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Northeast Ohio, German Cities Look To Help Each Other Into The Future

Cleveland City Councilman Blaine Griffin (left) looks at the Phoenixsee in Dortmund, Germany, which used to be a steel factory. [Photo courtesy of the American Council on Germany]

Cities of today, no matter where they are, big or small, seem to have the same problem: how to also be a city of tomorrow.

The definition of what "city of tomorrow" can vary widely, but it might include how to have reliable and efficient technology for the city, businesses, and residents as well as how to train workers for jobs that will keep a city competitive and thriving.

Civic leaders from Cleveland, Youngstown and Pittsburgh recently met with counterparts from Germany for a fact-finding mission exploring these issues. The non-profit American Council on Germany organized tours on both sides of the Atlantic for civic leaders to share best practices and figure out new ones in its program Transatlantic Cities of Tomorrow: Digitalization and the Future of Work.

“There [are] a lot of differences in the culture of Germany versus that of America, but there are definitely some lessons to be learned,” says Matthew Fieldman, an exchange participant from Cleveland and vice president for external affairs at MAGNET, a manufacturing consultancy and workforce training non-profit.

“We have been adapting the European model to Northeast Ohio for the past three years,” Fieldman says. “I wanted to see how the alignment happens between business and academia. That’s something we’re just getting in to here in Northeast Ohio, where businesses and academia are really sitting around the same table and talking through what the business needs and what academia can provide.”

Fieldman also wanted to see Germany’s community college system and compare the resources those institutions and students have compared to counterparts in the United States.

“I found that the resources are not that different. It’s just a connection between the institution and the employers of that region that is stronger,” he says.

Germany’s system has some details that might not mesh with the U.S. mindset, Fieldman says, like parents choosing a career track as early as fifth grade and Germany not having as much focus on local school board control as in the United States. Also, tax rates are higher in Germany.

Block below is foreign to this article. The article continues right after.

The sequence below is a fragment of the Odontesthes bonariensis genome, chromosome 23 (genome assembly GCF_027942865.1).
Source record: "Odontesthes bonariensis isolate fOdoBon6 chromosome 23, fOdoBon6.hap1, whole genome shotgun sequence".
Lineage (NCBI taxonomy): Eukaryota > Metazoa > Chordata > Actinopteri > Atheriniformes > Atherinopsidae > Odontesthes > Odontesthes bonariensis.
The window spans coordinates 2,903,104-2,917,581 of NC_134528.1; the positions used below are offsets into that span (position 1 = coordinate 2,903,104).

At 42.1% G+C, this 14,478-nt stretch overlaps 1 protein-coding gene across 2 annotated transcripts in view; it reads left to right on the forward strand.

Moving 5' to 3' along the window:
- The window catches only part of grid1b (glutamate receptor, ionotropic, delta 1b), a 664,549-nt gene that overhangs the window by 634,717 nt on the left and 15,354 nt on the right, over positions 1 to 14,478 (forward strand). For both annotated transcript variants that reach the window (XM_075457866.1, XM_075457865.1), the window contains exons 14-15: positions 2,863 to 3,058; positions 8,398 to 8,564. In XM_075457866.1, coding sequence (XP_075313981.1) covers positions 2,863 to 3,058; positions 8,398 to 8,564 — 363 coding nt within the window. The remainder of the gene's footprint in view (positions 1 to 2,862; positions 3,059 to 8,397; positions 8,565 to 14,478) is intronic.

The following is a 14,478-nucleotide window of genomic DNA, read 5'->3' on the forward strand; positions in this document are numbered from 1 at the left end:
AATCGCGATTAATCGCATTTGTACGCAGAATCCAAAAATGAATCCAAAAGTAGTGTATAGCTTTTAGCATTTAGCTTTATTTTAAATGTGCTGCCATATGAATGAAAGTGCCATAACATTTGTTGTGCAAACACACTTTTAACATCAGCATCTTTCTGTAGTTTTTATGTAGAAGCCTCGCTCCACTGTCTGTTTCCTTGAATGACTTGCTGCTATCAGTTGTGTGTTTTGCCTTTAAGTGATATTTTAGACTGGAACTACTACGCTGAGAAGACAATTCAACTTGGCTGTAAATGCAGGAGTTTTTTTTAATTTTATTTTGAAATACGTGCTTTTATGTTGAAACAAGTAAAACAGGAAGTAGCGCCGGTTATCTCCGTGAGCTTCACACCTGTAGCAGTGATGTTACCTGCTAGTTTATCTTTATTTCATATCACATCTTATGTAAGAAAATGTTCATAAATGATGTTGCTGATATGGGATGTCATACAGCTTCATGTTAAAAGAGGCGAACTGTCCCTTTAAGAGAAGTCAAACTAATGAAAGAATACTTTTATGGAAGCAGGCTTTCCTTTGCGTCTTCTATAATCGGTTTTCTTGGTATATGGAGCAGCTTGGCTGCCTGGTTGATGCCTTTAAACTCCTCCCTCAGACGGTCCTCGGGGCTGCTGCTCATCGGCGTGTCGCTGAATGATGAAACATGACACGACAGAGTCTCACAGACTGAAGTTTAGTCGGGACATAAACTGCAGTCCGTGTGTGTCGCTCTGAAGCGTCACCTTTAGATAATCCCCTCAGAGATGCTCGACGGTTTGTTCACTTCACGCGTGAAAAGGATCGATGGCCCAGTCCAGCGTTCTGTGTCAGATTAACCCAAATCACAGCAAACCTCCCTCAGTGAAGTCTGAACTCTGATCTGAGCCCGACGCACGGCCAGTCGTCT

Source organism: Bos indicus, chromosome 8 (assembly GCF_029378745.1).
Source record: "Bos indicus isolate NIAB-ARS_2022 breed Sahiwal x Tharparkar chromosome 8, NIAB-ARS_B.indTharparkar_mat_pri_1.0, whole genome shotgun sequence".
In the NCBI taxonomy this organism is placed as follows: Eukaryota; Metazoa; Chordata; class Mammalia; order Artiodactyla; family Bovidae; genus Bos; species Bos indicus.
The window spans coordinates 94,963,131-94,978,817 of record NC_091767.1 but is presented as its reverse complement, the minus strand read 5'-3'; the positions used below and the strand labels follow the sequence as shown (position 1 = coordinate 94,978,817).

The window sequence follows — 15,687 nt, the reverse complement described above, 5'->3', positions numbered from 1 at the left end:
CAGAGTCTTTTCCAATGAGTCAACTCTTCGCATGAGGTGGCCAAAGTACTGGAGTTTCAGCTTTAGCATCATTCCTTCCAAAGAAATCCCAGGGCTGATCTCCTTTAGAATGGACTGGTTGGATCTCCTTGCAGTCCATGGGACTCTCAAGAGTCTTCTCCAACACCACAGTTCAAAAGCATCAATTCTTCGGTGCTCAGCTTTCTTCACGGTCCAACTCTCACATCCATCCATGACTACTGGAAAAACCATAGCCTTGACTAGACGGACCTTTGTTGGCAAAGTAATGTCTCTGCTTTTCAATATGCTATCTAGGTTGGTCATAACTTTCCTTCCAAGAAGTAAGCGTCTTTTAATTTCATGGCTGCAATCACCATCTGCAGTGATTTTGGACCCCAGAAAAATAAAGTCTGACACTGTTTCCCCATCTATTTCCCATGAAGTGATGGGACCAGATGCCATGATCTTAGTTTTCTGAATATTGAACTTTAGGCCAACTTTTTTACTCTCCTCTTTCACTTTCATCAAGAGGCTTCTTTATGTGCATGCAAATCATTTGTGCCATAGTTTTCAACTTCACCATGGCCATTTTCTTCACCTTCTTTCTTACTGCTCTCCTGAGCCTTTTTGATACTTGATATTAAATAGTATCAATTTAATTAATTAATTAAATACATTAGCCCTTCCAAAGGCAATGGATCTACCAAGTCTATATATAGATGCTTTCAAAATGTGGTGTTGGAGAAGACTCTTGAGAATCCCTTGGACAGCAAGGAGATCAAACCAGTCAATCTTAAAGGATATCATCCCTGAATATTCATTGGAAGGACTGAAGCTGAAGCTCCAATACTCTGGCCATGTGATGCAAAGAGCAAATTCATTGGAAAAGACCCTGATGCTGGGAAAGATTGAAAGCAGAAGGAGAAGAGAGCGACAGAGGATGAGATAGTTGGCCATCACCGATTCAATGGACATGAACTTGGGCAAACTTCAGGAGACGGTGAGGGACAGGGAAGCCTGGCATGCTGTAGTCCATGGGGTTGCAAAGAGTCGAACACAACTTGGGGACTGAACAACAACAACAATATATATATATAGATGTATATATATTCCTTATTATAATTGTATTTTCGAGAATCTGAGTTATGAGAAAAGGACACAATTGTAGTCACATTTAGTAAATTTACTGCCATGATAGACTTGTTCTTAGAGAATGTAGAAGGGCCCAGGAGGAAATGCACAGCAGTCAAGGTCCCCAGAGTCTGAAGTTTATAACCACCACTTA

But Fieldman says some German practices can help Northeast Ohio and the United States change entrenched views.

“The institutions we’re working with — the community colleges, academia — they’re basically aircraft carriers, and it can take a while to turn those around and make them pivot to new models,” Fieldman says. “The other thing we’re fighting against is a cultural piece that they don’t have in Germany, which is that certain jobs are considered dark, dirty, and dangerous, that manufacturing is fighting against 20 years of misperceptions about what the trade actually is, what the jobs actually do.”

Vocational programs are still combating the idea that everyone should go to college, Fieldman says, while the German system is set up more to help someone get a job than get them into college.

In June, the U.S. Department of Labor selected Lorain County Community College to help administer a $12 million grant aimed at training Ohio workers through apprenticeships. The Ohio Manufacturing Workforce Partnership will look to "upskill" or train 5,000 Ohioans in the next four years.

“Looking to Cleveland, we are facing similar changes,” says Daniela Schneckenburger, a participant in the civic leader exchange and a city councilwoman responsible for education in the German city of Dortmund, in the western Ruhr region. Its story may sound familiar to Northeast Ohioans: Dortmund is an industrial hub of the past trying to leap into the future.

“We lost a lot of working places in the last 30 or 40 years because our steel industry went down, as it went down in your region,” Schneckenburger says. “We lost about 130,000 working places in Dortmund.”

The Ruhr region faces high unemployment, lagging infrastructure investment and a brain drain. But it’s trying to reinvent itself bit by bit.

Dortmund City Councilwoman Daniela Schneckenburger (center) visiting INVENTORcloud in Youngstown.  [Photo courtesy of the American Council on Germany]

Schneckenburger sees space for her city and Ohio cities to cooperate: sharing knowledge in business development and educational programs, investment in digital infrastructure and more.